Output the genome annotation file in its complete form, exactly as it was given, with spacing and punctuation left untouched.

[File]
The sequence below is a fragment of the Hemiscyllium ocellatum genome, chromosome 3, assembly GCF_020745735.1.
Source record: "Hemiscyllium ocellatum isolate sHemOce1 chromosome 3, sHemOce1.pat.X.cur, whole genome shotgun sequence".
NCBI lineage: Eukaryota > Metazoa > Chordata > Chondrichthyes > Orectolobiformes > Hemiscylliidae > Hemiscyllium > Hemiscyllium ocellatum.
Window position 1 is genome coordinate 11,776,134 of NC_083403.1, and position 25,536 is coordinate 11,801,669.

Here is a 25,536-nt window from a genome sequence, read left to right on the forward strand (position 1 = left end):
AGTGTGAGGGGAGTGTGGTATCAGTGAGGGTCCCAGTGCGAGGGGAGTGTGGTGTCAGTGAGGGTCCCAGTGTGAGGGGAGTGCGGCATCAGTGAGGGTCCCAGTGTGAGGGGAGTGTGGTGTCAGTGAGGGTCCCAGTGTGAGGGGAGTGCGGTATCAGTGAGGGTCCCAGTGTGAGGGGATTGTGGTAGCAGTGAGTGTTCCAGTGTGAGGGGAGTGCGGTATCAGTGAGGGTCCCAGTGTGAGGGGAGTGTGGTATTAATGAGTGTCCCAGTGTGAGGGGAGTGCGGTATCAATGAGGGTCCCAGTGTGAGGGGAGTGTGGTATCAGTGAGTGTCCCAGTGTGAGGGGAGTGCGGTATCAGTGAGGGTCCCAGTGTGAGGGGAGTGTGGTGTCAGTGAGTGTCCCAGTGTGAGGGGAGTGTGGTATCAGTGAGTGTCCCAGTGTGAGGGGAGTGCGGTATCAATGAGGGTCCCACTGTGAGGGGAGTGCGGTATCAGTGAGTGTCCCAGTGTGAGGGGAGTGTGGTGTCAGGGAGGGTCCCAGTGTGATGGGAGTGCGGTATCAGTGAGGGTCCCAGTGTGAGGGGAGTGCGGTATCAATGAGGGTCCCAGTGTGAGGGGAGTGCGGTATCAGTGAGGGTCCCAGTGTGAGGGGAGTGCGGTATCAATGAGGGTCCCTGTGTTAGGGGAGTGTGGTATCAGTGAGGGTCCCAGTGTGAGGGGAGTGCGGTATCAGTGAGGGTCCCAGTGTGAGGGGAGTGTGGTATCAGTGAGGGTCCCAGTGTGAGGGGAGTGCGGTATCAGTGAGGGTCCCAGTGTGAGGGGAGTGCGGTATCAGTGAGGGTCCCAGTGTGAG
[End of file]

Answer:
The sequence below is a fragment of the Hemiscyllium ocellatum genome, chromosome 3, assembly GCF_020745735.1.
Source record: "Hemiscyllium ocellatum isolate sHemOce1 chromosome 3, sHemOce1.pat.X.cur, whole genome shotgun sequence".
NCBI lineage: Eukaryota > Metazoa > Chordata > Chondrichthyes > Orectolobiformes > Hemiscylliidae > Hemiscyllium > Hemiscyllium ocellatum.
Window position 1 is genome coordinate 11,776,134 of NC_083403.1, and position 25,536 is coordinate 11,801,669.

Here is a 25,536-nt window from a genome sequence, read left to right on the forward strand (position 1 = left end):
AGTGTGAGGGGAGTGTGGTATCAGTGAGGGTCCCAGTGCGAGGGGAGTGTGGTGTCAGTGAGGGTCCCAGTGTGAGGGGAGTGCGGCATCAGTGAGGGTCCCAGTGTGAGGGGAGTGTGGTGTCAGTGAGGGTCCCAGTGTGAGGGGAGTGCGGTATCAGTGAGGGTCCCAGTGTGAGGGGATTGTGGTAGCAGTGAGTGTTCCAGTGTGAGGGGAGTGCGGTATCAGTGAGGGTCCCAGTGTGAGGGGAGTGTGGTATTAATGAGTGTCCCAGTGTGAGGGGAGTGCGGTATCAATGAGGGTCCCAGTGTGAGGGGAGTGTGGTATCAGTGAGTGTCCCAGTGTGAGGGGAGTGCGGTATCAGTGAGGGTCCCAGTGTGAGGGGAGTGTGGTGTCAGTGAGTGTCCCAGTGTGAGGGGAGTGTGGTATCAGTGAGTGTCCCAGTGTGAGGGGAGTGCGGTATCAATGAGGGTCCCACTGTGAGGGGAGTGCGGTATCAGTGAGTGTCCCAGTGTGAGGGGAGTGTGGTGTCAGGGAGGGTCCCAGTGTGATGGGAGTGCGGTATCAGTGAGGGTCCCAGTGTGAGGGGAGTGCGGTATCAATGAGGGTCCCAGTGTGAGGGGAGTGCGGTATCAGTGAGGGTCCCAGTGTGAGGGGAGTGCGGTATCAATGAGGGTCCCTGTGTTAGGGGAGTGTGGTATCAGTGAGGGTCCCAGTGTGAGGGGAGTGCGGTATCAGTGAGGGTCCCAGTGTGAGGGGAGTGTGGTATCAGTGAGGGTCCCAGTGTGAGGGGAGTGCGGTATCAGTGAGGGTCCCAGTGTGAGGGGAGTGCGGTATCAGTGAGGGTCCCAGTGTGAG